The Food and Agriculture Organization of the United Nations is urging Asian countries to maintain strict control measures as almost 5 million pigs in Asia have now died or been culled because of the spread of African swine fever. First detected in Asia one year ago this month, the contagious viral disease is not dangerous to humans, but causes up to 100% fatality in pigs, leading to severe economic losses to the pig sector.
ASF is currently present in six Asian countries: Cambodia, China, North Korea, Laos, Mongolia and Vietnam. The latest data provided by FAO indicates that current losses represent more than 10% of the total pig population in each of these countries: China, Vietnam and Mongolia.
With FAO support, other countries in the region are ramping up preparedness efforts to prevent further spreading of the disease.
“As there is no commercially available vaccine, we need to place greater emphasis on other disease counter efforts. Countries must be vigilant at borders – land, sea or air – in preventing the disease’s entrance and spread through the introduction of infected pigs or contaminated pork products. Outbreaks need to be reported immediately,” says FAO’s chief veterinary officer Juan Lubroth. “We are urging at-risk countries to implement effective biosecurity measures to prevent infected live pigs or contaminated pork products from crossing their borders.”
On top of the Asian outbreak, Europe is currently experiencing a slowly-spreading epidemic among some of its wild pig population and some countries have introduced tight restrictions to limit the movement of wild pigs.
Limiting the disease’s spread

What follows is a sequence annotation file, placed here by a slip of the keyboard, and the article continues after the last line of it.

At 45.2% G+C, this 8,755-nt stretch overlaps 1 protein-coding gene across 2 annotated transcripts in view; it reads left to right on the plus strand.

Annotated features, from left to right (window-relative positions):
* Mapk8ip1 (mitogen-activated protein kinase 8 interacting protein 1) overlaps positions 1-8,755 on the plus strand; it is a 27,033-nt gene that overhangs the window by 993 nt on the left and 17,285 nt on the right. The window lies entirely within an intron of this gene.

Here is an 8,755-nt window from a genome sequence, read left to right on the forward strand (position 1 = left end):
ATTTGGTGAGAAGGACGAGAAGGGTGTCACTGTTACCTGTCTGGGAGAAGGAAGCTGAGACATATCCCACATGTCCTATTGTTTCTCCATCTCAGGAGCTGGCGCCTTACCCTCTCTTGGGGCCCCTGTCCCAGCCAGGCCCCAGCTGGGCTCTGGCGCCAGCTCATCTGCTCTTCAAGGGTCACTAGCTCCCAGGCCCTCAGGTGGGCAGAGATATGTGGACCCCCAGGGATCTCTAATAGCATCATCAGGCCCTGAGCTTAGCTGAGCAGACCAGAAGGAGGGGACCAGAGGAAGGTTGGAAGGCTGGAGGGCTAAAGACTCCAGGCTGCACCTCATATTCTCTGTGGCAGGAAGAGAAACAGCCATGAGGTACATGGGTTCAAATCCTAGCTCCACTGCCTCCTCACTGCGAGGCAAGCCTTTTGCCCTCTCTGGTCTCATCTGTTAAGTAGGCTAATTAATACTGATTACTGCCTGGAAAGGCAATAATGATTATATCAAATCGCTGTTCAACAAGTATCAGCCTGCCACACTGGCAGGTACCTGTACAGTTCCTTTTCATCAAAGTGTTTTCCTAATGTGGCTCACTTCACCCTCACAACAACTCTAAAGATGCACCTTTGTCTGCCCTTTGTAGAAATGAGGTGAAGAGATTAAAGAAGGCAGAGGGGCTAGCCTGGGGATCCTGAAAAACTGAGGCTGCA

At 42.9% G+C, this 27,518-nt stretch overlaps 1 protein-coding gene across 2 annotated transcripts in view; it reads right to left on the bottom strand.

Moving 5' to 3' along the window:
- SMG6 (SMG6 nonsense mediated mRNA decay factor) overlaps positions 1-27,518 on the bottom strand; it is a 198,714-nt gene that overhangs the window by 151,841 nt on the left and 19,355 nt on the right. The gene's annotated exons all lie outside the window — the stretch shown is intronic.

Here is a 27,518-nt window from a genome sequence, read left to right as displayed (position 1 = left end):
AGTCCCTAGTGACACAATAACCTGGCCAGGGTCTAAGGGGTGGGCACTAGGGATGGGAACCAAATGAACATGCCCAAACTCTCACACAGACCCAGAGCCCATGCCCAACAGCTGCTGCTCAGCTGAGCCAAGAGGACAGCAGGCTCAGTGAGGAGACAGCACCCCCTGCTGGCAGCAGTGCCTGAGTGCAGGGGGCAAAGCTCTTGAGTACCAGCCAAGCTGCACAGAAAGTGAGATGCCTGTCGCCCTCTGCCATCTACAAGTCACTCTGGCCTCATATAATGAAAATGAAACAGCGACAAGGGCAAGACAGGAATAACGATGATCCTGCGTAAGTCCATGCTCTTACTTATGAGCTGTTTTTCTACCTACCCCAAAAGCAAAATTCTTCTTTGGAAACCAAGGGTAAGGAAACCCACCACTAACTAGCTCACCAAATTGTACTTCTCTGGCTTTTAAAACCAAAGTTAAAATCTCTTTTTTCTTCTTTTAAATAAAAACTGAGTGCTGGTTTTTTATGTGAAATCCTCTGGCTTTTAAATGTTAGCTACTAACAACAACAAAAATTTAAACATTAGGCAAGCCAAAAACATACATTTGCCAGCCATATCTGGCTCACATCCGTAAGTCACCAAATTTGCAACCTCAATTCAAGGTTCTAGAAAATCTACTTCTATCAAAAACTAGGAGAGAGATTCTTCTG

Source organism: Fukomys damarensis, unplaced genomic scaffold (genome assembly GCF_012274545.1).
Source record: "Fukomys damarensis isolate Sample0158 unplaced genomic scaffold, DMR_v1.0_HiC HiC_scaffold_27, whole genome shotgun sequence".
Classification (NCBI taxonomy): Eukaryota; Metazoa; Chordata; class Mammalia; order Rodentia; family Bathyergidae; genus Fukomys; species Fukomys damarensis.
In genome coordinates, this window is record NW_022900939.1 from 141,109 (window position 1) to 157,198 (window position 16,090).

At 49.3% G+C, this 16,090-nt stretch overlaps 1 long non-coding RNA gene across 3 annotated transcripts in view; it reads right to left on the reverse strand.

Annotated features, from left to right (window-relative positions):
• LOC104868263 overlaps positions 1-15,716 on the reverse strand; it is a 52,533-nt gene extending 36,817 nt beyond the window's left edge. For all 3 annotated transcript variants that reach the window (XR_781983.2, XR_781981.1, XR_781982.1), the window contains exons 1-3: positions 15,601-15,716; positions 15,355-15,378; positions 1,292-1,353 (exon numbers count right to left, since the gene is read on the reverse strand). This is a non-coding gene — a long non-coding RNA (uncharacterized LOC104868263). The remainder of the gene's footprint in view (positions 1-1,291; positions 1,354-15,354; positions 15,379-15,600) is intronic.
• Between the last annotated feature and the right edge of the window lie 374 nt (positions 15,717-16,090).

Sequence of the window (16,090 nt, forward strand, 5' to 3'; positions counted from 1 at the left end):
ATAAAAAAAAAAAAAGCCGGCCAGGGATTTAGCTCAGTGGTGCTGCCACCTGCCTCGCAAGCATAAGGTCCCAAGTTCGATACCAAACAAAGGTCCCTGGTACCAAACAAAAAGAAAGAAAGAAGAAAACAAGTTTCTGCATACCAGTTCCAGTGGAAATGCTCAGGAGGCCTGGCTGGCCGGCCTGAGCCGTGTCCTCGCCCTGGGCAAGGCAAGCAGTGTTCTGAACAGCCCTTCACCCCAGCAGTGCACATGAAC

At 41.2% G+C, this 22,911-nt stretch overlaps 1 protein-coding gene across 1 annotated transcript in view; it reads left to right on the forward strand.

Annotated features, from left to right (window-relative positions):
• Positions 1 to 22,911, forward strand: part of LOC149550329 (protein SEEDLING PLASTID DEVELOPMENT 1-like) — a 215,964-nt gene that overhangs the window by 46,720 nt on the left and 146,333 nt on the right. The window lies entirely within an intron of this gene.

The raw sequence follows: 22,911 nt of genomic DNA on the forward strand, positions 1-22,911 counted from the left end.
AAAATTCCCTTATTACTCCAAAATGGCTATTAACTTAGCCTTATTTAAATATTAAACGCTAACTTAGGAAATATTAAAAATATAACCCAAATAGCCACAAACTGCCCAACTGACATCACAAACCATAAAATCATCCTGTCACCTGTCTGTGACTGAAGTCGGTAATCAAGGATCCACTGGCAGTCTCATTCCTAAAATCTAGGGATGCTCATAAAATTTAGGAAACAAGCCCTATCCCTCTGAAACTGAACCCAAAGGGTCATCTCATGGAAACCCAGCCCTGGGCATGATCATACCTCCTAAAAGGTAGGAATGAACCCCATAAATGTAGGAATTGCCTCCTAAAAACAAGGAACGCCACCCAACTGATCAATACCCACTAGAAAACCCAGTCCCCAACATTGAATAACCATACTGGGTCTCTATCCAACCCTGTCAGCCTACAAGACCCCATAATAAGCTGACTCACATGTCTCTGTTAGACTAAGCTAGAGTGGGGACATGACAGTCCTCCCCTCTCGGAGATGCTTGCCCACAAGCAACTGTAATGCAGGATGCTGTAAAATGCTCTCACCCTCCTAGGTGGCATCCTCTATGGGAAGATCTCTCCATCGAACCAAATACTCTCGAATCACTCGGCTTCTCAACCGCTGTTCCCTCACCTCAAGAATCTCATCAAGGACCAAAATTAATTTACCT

Healthy pigs can become sick through contact with an infected pig, particularly where blood is present. Infection can also occur if a pig consumes raw contaminated swill or undercooked or raw pork products. Farm workers’ contaminated footwear, clothes, tools or other equipment can also spread infection.
Emphasizing the importance of best practices, FAO urges farmers affected by ASF to not move their pigs or pig products, emergency operators and veterinary authorities to oversee pig carcass disposal through burning or burial on location, and for countries to have sound compensation strategies in place to support cooperating farmers.
The outbreak is particularly affecting vulnerable small-scale farmers who may lack the expertise or funds to protect their animals from the disease. In Vietnam, the pork industry makes up almost 10% of the country’s agriculture sector and pork meat accounts for almost three quarters of meat consumed. The country has, to date, culled approximately 3 million pigs in an effort to curb the spread of the disease, raising concerns that ASF could contribute to an increase in food insecurity in already-challenged communities.
In China, there are at least 26 million pig farming producers, and about 50% of total pork production is by small-scale farmers.
“Some farmers have lost their entire pig herd to the disease and it may take badly-affected countries years to recover from the socio-economic effects of the outbreak,” Lubroth says.
FAO’s emergency response
FAO’s Emergency Management Centre for Animal Health has deployed several response teams to assist countries in curbing the disease, in collaboration with the World Organisation for Animal Health. The teams worked with veterinary services and government representatives to increase biosecurity measures in and around farms, and advise on effective culling techniques that respect international animal welfare standards.
The EMC-AH has also responded to requests from ASF-free countries in the Asia region for guidance on protecting against the disease. In addition, the centre activated an ASF Incident Command Group in order to streamline FAO’s activities and key messages on the disease.